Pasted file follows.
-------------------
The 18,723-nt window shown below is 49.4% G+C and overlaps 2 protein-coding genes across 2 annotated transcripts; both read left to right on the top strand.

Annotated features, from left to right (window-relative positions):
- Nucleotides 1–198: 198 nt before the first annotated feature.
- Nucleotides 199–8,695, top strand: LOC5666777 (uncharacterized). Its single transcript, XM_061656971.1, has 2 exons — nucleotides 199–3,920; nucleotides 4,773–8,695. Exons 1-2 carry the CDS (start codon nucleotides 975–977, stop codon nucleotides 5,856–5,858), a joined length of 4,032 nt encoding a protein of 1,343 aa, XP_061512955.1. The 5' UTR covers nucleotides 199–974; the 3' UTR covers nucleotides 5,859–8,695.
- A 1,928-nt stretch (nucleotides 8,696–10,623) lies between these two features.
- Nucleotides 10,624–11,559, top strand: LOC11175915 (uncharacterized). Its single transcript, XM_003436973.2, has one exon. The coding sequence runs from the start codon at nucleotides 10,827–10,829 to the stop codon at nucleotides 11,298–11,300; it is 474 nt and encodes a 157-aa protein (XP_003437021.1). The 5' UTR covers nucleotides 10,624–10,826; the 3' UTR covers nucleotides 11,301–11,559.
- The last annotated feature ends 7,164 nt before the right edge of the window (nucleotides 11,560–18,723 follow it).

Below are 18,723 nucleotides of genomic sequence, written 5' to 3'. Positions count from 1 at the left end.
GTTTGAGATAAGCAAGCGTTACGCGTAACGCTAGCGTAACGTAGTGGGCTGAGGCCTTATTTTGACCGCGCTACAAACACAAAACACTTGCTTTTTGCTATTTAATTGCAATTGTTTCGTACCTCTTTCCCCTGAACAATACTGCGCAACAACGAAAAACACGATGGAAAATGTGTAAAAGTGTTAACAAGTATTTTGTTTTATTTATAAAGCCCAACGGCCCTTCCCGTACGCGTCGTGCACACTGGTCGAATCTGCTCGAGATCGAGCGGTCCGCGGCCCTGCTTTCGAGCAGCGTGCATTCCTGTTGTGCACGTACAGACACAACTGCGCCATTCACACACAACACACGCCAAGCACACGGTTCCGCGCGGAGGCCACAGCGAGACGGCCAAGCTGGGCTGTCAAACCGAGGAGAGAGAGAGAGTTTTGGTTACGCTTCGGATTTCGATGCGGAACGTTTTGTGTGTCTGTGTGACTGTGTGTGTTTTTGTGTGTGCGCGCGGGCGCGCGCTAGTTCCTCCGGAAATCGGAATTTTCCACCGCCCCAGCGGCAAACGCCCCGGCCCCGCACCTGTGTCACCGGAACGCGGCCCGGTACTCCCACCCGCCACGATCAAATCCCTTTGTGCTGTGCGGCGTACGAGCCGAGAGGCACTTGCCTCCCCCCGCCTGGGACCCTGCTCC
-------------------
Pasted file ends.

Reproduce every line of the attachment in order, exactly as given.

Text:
The 18,723-nt window shown below is 49.4% G+C and overlaps 2 protein-coding genes across 2 annotated transcripts; both read left to right on the top strand.

Annotated features, from left to right (window-relative positions):
- Nucleotides 1–198: 198 nt before the first annotated feature.
- Nucleotides 199–8,695, top strand: LOC5666777 (uncharacterized). Its single transcript, XM_061656971.1, has 2 exons — nucleotides 199–3,920; nucleotides 4,773–8,695. Exons 1-2 carry the CDS (start codon nucleotides 975–977, stop codon nucleotides 5,856–5,858), a joined length of 4,032 nt encoding a protein of 1,343 aa, XP_061512955.1. The 5' UTR covers nucleotides 199–974; the 3' UTR covers nucleotides 5,859–8,695.
- A 1,928-nt stretch (nucleotides 8,696–10,623) lies between these two features.
- Nucleotides 10,624–11,559, top strand: LOC11175915 (uncharacterized). Its single transcript, XM_003436973.2, has one exon. The coding sequence runs from the start codon at nucleotides 10,827–10,829 to the stop codon at nucleotides 11,298–11,300; it is 474 nt and encodes a 157-aa protein (XP_003437021.1). The 5' UTR covers nucleotides 10,624–10,826; the 3' UTR covers nucleotides 11,301–11,559.
- The last annotated feature ends 7,164 nt before the right edge of the window (nucleotides 11,560–18,723 follow it).

Below are 18,723 nucleotides of genomic sequence, written 5' to 3'. Positions count from 1 at the left end.
GTTTGAGATAAGCAAGCGTTACGCGTAACGCTAGCGTAACGTAGTGGGCTGAGGCCTTATTTTGACCGCGCTACAAACACAAAACACTTGCTTTTTGCTATTTAATTGCAATTGTTTCGTACCTCTTTCCCCTGAACAATACTGCGCAACAACGAAAAACACGATGGAAAATGTGTAAAAGTGTTAACAAGTATTTTGTTTTATTTATAAAGCCCAACGGCCCTTCCCGTACGCGTCGTGCACACTGGTCGAATCTGCTCGAGATCGAGCGGTCCGCGGCCCTGCTTTCGAGCAGCGTGCATTCCTGTTGTGCACGTACAGACACAACTGCGCCATTCACACACAACACACGCCAAGCACACGGTTCCGCGCGGAGGCCACAGCGAGACGGCCAAGCTGGGCTGTCAAACCGAGGAGAGAGAGAGAGTTTTGGTTACGCTTCGGATTTCGATGCGGAACGTTTTGTGTGTCTGTGTGACTGTGTGTGTTTTTGTGTGTGCGCGCGGGCGCGCGCTAGTTCCTCCGGAAATCGGAATTTTCCACCGCCCCAGCGGCAAACGCCCCGGCCCCGCACCTGTGTCACCGGAACGCGGCCCGGTACTCCCACCCGCCACGATCAAATCCCTTTGTGCTGTGCGGCGTACGAGCCGAGAGGCACTTGCCTCCCCCCGCCTGGGACCCTGCTCC